This week, a Texas judge ruledthat Bitcoin can be considered a formal currency in a case regarding a man who allegedly ran a Bitcoin ponzi scheme.
The ruling allows the SEC to go forward with its prosecution.
But many are interpreting it as another sign that one of the most important features of Bitcoin — its lack of rigorous regulation — is eroding.
Bitcoin businesses are trying to shrug off the ruling. Alan Silbert, the CEO of luxury goods site BitPremier, told us by email that the opinion signaled nothing more than growing pains.
“It’s just part of the process of the Fed and State governments going through the learning process and feeling out how to handle virtual currencies.”
Indeed, the number of regulatory bodies taking a shot at classifying Bitcoin keeps rising: FinCen, the Treasury’s Financial Crimes Enforcement Network ruled in March that Bitcoin money transmitters must register with the government, and that the Texas ruling itself was borne of an SEC enforcement action.why the Justice Department’s crackdown on another digital currency meant increased regulation was likely.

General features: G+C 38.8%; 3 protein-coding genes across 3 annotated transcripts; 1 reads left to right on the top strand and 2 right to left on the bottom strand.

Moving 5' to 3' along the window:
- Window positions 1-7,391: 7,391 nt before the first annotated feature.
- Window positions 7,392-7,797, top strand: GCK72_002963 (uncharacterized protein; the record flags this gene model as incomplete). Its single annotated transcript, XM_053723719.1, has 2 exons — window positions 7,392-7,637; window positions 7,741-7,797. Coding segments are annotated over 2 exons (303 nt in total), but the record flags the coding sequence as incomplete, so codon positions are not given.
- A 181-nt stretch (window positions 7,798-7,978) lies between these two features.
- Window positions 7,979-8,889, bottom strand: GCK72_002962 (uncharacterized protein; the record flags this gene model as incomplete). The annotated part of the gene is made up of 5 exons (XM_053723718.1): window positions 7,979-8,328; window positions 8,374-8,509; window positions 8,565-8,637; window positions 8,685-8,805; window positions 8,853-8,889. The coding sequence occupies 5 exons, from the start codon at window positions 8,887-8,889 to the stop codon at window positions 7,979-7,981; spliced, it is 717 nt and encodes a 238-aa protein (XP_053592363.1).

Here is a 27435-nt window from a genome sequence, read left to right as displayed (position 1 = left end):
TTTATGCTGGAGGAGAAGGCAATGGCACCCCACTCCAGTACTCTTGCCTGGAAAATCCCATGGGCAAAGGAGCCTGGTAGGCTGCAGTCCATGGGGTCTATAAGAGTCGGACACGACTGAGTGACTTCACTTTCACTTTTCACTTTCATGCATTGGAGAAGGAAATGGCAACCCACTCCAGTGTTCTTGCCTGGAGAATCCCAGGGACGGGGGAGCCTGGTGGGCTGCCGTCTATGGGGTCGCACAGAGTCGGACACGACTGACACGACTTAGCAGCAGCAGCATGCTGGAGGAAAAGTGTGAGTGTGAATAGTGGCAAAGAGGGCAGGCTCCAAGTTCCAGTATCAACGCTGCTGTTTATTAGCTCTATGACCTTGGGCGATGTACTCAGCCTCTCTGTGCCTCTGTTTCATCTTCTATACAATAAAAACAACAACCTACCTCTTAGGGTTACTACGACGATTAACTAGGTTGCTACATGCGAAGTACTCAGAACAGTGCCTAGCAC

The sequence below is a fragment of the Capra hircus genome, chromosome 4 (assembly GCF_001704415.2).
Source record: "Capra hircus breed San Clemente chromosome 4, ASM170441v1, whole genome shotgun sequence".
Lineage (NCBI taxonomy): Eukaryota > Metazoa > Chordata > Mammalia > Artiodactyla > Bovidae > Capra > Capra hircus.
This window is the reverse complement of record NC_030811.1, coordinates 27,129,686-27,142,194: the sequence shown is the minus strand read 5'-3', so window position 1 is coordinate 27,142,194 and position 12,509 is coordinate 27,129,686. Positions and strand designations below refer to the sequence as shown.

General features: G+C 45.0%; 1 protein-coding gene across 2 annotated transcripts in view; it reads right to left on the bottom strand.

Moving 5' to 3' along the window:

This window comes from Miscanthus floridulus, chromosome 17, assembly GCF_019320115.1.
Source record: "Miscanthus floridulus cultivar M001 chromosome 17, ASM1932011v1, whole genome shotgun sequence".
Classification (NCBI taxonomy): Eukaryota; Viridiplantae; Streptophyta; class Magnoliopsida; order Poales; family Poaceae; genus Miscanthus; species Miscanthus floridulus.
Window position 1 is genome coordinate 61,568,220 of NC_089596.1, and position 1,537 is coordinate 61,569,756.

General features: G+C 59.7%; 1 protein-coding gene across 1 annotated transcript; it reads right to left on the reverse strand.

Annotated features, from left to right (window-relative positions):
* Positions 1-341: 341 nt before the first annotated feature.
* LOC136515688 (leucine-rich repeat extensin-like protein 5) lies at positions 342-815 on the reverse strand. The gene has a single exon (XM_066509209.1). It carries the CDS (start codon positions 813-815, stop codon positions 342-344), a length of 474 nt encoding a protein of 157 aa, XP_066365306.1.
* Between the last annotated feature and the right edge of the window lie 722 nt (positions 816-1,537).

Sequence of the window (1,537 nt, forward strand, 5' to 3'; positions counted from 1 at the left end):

For Bloomberg View’s Timothy Lavin, Bitcoin will end up suffering from its own legitimization:
The closer Bitcoin gets to being an accepted currency, the less useful it will be as a method of exchange. And the less useful it is as a method of exchange, the harder it is to see why it has any value at all.
Almost all the advantages Bitcoin has — it’s cheap, somewhat convenient, anonymous, free from centralized authority — derive from the fact that governments haven’t taken it very seriously. As the Texas case shows, that’s changing.
Several members of BitForum, one of the largest Bitcoin discussion group, published comments like the one here which seemed to reflect that view:
Bitcoin being a currency means now the entire banking infra can enforce laws and policies on bitcoin. Welcome to fees, regulation, and loss of freedom.
It’s wasn’t immediately clear how Bitcoin prices responded to the Texas ruling, which was first published Monday. Prices stayed flat until Thursday, when they suddenly fell. They finished the week down nearly -3% at $US103.
The next shoe to drop will likely be from the CFTC and Bart Chilton, who said in May that the agency was monitoring Bitcoin derivative products.